“And I was so violated and so offended. It’s just such a terrible invasion.”

This is no bimbo eruption. Filner’s accusers are credible with unassailable reputations and would never be called shrinking violets.

Across the country, people are equally repulsed by revelations that New York mayoral candidate Anthony Weiner continued sexting and pursuing women after he resigned from Congress, posting under the name “Carlos Danger.” Weiner remains in the race, but is now trailing his Democratic primary opponent according to polls.

It’s a mistake though to consider these two incidents to be sex scandals on the same level. There is no doubt the behavior of both men is compulsive, driven by narcissism to an extreme, and their lack of impulse control alone renders them unfit to hold public office representing constituents.

Filner’s transgressions rank as the far more serious. The Filner scandal isn’t a sex scandal. Harassment in the workplace or in a professional setting isn’t about sex. It’s about the abuse of power, which should automatically render an individual unfit to old public office. Filner is a predator, not a pervert.

Filner intimidated, abused, and bullied women for his own gratification. He leveraged his position of political power to treat women as he pleased. He told McCormack Jackson he would do anything he wanted to her, because “I’m the Mayor.”

Whatever unsavory things Weiner did, the women were willing participants. They didn’t have official political business with him and they didn’t work for him. Skeevy to be sure, but not abusive to anyone save his wife Huma Abedin. We can only hope New York voters make the Weiner problem go away on September 10.

San Diego voters aren’t so lucky. The only methods to remove a sitting Mayor in San Diego if he does not resign willingly are conviction of a felony, or a recall. Such a recall effort is getting underway, but there are numerous barriers including the need to gather over 100,000 valid voter signatures in 39 days to place the recall on the ballot.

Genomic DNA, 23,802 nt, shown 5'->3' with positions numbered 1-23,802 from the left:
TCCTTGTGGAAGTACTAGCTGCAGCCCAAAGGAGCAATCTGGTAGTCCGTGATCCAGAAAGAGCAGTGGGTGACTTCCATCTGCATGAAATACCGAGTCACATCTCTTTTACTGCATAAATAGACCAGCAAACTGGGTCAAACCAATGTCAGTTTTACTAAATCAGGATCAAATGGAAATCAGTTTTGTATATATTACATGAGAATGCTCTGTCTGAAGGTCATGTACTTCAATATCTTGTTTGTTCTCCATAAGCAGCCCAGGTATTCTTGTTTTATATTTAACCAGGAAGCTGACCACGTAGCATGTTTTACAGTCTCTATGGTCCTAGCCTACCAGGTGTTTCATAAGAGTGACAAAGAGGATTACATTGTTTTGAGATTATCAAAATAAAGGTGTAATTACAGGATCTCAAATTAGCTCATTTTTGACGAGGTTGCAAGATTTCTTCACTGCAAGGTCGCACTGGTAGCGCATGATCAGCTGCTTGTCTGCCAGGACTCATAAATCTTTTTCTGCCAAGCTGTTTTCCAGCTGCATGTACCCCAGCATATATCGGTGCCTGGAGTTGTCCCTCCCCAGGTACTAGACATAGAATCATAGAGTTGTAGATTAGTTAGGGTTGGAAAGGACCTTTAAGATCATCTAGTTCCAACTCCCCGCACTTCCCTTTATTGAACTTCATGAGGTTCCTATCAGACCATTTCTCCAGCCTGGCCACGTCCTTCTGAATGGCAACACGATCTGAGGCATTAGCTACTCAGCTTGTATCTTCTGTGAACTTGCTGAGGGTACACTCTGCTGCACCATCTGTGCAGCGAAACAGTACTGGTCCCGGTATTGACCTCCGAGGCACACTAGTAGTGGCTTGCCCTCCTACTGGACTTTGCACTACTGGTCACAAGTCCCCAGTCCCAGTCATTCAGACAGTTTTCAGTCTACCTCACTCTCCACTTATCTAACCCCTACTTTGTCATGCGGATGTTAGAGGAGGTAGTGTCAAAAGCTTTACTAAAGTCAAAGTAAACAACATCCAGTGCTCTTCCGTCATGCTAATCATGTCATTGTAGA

With no immediate end to the Filner fiasco in sight, San Diegans need to hang in there until December 20, the release date for “Anchorman 2.” At least we’ll get some comic relief from the situation by then. Stay classy, San Diego.

Gayle Lynn Falkenthal, APR, is a veteran, award-winning print and broadcast journalist. She is President/Owner of the Falcon Valley Group in San Diego, California.

Please credit “Gayle Falkenthal for Communities at WashingtonTimes.com” when quoting from or linking to this story.   

Copyright © 2013 by Falcon Valley Group


This article is the copyrighted property of the writer and Communities @ WashingtonTimes.com. Written permission must be obtained before reprint in online or print media. REPRINTING TWTC CONTENT WITHOUT PERMISSION AND/OR PAYMENT IS THEFT AND PUNISHABLE BY LAW.

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Gayle Falkenthal

Gayle Lynn Falkenthal, MS, APR, is President of the Falcon Valley Group, a San Diego based communications consulting firm. Falkenthal is a veteran award winning broadcast and print journalist, editor, producer, talk host and commentator. She is an instructor at National University in San Diego, and previously taught in the School of Journalism & Media Studies at San Diego State University.